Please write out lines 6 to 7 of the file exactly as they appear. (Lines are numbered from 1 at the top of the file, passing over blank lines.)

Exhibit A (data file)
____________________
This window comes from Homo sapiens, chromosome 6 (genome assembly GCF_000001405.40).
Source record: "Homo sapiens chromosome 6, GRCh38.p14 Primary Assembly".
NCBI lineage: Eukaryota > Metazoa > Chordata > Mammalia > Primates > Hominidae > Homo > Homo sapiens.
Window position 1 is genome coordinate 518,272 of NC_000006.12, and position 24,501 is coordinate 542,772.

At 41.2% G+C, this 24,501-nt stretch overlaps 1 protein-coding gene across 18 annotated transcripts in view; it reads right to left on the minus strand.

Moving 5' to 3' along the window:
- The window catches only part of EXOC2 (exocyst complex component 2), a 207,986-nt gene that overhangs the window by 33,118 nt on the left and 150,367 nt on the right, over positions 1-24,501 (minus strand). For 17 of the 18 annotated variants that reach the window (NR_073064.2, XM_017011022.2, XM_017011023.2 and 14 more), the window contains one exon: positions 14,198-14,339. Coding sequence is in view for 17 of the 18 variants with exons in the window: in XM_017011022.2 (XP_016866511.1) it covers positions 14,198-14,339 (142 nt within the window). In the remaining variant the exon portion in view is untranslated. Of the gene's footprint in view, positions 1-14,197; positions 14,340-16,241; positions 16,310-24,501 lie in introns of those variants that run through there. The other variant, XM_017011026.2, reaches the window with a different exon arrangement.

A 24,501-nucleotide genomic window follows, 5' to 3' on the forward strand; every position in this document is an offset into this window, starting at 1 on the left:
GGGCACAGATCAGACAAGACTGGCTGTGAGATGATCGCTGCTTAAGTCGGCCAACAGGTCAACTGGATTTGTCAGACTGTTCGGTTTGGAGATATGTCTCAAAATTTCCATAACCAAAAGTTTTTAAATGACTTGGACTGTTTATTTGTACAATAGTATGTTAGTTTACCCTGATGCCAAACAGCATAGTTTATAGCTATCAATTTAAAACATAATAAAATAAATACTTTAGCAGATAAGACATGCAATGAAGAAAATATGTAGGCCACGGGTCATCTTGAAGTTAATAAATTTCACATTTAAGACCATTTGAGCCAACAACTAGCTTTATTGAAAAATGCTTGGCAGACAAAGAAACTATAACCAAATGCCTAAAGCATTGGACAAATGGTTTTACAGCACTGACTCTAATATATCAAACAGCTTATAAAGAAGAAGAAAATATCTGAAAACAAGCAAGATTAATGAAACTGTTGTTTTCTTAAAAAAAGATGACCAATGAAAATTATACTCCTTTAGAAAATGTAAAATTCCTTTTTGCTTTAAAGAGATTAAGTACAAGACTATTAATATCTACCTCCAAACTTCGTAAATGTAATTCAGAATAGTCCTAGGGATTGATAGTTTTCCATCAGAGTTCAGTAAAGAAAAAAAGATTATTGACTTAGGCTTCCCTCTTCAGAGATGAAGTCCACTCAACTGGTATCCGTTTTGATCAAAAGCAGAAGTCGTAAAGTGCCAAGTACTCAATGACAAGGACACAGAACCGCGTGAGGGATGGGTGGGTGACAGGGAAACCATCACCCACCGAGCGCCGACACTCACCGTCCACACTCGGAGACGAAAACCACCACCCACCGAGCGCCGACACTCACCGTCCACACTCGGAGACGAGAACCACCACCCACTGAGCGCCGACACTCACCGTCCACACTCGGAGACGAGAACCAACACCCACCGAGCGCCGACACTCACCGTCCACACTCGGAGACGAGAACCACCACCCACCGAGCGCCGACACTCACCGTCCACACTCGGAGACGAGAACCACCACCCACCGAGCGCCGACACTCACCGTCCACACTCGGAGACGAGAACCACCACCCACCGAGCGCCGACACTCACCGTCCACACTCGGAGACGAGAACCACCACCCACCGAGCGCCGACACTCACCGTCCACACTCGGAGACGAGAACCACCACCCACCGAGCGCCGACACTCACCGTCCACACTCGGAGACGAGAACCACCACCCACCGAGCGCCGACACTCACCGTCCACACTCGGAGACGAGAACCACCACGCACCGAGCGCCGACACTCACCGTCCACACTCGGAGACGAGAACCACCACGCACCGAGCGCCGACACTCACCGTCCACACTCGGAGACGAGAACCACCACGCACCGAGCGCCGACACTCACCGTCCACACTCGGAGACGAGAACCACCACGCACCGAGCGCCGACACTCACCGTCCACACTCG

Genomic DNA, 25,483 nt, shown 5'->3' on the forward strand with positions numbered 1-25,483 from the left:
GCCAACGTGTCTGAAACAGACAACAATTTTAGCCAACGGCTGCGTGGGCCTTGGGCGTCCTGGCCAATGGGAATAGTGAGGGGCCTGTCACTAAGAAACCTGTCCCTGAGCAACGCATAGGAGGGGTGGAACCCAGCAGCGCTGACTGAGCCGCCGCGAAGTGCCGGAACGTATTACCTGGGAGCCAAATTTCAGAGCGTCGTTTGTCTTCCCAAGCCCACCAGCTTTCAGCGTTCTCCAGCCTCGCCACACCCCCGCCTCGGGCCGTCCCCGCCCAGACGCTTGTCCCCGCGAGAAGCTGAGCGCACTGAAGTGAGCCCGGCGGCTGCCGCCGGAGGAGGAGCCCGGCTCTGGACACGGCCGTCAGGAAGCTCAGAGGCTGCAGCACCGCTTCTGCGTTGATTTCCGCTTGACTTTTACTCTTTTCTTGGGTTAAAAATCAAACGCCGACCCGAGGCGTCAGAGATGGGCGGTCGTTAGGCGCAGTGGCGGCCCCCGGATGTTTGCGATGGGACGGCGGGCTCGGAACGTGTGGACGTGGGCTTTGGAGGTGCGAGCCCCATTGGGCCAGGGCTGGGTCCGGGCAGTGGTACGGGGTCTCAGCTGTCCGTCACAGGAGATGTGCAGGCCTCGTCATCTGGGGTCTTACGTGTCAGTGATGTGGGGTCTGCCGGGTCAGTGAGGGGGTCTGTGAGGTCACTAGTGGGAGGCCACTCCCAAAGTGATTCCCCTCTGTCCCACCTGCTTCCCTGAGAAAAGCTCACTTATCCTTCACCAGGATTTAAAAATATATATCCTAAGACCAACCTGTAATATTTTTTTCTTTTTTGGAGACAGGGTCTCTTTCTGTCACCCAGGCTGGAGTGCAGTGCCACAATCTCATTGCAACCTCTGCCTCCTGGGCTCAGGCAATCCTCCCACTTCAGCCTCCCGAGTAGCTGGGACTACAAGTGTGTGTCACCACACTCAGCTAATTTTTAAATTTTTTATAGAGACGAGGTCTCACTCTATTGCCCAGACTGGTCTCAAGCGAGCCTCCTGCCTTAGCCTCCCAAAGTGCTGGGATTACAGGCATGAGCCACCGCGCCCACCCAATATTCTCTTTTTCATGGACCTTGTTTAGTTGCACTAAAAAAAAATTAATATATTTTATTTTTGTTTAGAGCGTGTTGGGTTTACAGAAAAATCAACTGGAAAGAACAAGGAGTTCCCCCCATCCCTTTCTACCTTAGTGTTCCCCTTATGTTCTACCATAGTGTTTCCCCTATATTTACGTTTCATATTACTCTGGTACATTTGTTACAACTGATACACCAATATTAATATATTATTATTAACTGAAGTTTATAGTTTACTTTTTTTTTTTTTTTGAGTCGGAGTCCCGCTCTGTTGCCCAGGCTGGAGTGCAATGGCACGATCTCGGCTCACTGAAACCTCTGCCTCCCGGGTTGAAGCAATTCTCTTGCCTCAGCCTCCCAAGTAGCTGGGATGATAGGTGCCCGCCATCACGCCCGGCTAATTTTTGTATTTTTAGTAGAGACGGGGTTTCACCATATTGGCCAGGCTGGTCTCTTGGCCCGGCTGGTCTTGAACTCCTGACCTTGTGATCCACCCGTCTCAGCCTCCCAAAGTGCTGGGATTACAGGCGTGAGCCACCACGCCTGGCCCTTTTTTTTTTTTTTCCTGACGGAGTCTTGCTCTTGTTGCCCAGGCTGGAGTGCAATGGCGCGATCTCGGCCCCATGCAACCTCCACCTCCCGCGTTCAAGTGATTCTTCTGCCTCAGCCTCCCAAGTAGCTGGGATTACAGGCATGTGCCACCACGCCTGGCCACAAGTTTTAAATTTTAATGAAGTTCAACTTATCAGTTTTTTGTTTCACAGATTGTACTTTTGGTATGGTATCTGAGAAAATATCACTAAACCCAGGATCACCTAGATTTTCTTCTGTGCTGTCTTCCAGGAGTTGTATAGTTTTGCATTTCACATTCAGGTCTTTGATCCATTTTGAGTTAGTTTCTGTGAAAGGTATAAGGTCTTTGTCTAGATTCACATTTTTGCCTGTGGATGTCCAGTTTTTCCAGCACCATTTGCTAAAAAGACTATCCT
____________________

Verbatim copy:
Moving 5' to 3' along the window:
- The window catches only part of EXOC2 (exocyst complex component 2), a 207,986-nt gene that overhangs the window by 33,118 nt on the left and 150,367 nt on the right, over positions 1-24,501 (minus strand). For 17 of the 18 annotated variants that reach the window (NR_073064.2, XM_017011022.2, XM_017011023.2 and 14 more), the window contains one exon: positions 14,198-14,339. Coding sequence is in view for 17 of the 18 variants with exons in the window: in XM_017011022.2 (XP_016866511.1) it covers positions 14,198-14,339 (142 nt within the window). In the remaining variant the exon portion in view is untranslated. Of the gene's footprint in view, positions 1-14,197; positions 14,340-16,241; positions 16,310-24,501 lie in introns of those variants that run through there. The other variant, XM_017011026.2, reaches the window with a different exon arrangement.